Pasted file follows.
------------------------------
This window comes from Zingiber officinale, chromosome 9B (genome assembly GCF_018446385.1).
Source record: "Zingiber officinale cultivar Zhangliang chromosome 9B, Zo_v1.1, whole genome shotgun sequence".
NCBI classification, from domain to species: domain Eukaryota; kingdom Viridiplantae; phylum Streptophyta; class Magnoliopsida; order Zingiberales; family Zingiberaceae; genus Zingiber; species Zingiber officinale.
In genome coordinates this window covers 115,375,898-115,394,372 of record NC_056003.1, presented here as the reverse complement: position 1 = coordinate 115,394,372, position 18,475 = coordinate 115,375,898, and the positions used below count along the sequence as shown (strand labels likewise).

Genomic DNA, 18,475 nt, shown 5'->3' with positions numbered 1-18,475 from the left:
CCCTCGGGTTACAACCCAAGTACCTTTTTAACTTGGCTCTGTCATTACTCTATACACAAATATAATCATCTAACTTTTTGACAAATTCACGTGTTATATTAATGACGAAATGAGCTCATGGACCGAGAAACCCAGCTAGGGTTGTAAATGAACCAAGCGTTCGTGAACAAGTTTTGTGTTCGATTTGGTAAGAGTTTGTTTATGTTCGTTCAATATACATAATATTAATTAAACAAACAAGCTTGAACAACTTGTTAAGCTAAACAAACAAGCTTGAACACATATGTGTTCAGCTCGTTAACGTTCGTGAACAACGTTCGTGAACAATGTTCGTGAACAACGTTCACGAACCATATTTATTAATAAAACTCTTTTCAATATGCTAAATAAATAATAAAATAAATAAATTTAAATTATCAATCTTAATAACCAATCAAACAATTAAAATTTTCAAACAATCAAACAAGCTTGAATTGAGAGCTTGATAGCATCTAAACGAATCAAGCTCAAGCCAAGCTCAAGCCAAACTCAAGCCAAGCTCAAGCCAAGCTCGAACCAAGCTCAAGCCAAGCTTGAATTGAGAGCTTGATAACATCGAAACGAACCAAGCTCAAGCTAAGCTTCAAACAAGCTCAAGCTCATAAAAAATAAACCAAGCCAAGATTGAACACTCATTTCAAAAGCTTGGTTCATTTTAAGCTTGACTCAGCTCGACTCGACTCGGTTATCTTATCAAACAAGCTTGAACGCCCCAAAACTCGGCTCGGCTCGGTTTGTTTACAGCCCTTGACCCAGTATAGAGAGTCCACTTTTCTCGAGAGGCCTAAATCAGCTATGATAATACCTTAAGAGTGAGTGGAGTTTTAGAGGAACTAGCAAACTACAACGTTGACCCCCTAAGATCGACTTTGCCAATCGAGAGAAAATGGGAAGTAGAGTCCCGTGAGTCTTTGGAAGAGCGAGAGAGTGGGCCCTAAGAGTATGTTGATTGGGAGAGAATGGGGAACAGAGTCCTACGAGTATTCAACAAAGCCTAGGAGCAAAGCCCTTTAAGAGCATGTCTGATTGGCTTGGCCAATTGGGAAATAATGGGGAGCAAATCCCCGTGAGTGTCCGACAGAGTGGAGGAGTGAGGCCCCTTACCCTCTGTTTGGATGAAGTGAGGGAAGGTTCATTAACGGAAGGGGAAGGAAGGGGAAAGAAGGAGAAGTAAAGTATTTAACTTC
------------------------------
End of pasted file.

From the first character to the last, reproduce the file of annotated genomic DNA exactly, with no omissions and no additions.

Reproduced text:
This window comes from Zingiber officinale, chromosome 9B (genome assembly GCF_018446385.1).
Source record: "Zingiber officinale cultivar Zhangliang chromosome 9B, Zo_v1.1, whole genome shotgun sequence".
NCBI classification, from domain to species: domain Eukaryota; kingdom Viridiplantae; phylum Streptophyta; class Magnoliopsida; order Zingiberales; family Zingiberaceae; genus Zingiber; species Zingiber officinale.
In genome coordinates this window covers 115,375,898-115,394,372 of record NC_056003.1, presented here as the reverse complement: position 1 = coordinate 115,394,372, position 18,475 = coordinate 115,375,898, and the positions used below count along the sequence as shown (strand labels likewise).

Genomic DNA, 18,475 nt, shown 5'->3' with positions numbered 1-18,475 from the left:
CCCTCGGGTTACAACCCAAGTACCTTTTTAACTTGGCTCTGTCATTACTCTATACACAAATATAATCATCTAACTTTTTGACAAATTCACGTGTTATATTAATGACGAAATGAGCTCATGGACCGAGAAACCCAGCTAGGGTTGTAAATGAACCAAGCGTTCGTGAACAAGTTTTGTGTTCGATTTGGTAAGAGTTTGTTTATGTTCGTTCAATATACATAATATTAATTAAACAAACAAGCTTGAACAACTTGTTAAGCTAAACAAACAAGCTTGAACACATATGTGTTCAGCTCGTTAACGTTCGTGAACAACGTTCGTGAACAATGTTCGTGAACAACGTTCACGAACCATATTTATTAATAAAACTCTTTTCAATATGCTAAATAAATAATAAAATAAATAAATTTAAATTATCAATCTTAATAACCAATCAAACAATTAAAATTTTCAAACAATCAAACAAGCTTGAATTGAGAGCTTGATAGCATCTAAACGAATCAAGCTCAAGCCAAGCTCAAGCCAAACTCAAGCCAAGCTCAAGCCAAGCTCGAACCAAGCTCAAGCCAAGCTTGAATTGAGAGCTTGATAACATCGAAACGAACCAAGCTCAAGCTAAGCTTCAAACAAGCTCAAGCTCATAAAAAATAAACCAAGCCAAGATTGAACACTCATTTCAAAAGCTTGGTTCATTTTAAGCTTGACTCAGCTCGACTCGACTCGGTTATCTTATCAAACAAGCTTGAACGCCCCAAAACTCGGCTCGGCTCGGTTTGTTTACAGCCCTTGACCCAGTATAGAGAGTCCACTTTTCTCGAGAGGCCTAAATCAGCTATGATAATACCTTAAGAGTGAGTGGAGTTTTAGAGGAACTAGCAAACTACAACGTTGACCCCCTAAGATCGACTTTGCCAATCGAGAGAAAATGGGAAGTAGAGTCCCGTGAGTCTTTGGAAGAGCGAGAGAGTGGGCCCTAAGAGTATGTTGATTGGGAGAGAATGGGGAACAGAGTCCTACGAGTATTCAACAAAGCCTAGGAGCAAAGCCCTTTAAGAGCATGTCTGATTGGCTTGGCCAATTGGGAAATAATGGGGAGCAAATCCCCGTGAGTGTCCGACAGAGTGGAGGAGTGAGGCCCCTTACCCTCTGTTTGGATGAAGTGAGGGAAGGTTCATTAACGGAAGGGGAAGGAAGGGGAAAGAAGGAGAAGTAAAGTATTTAACTTC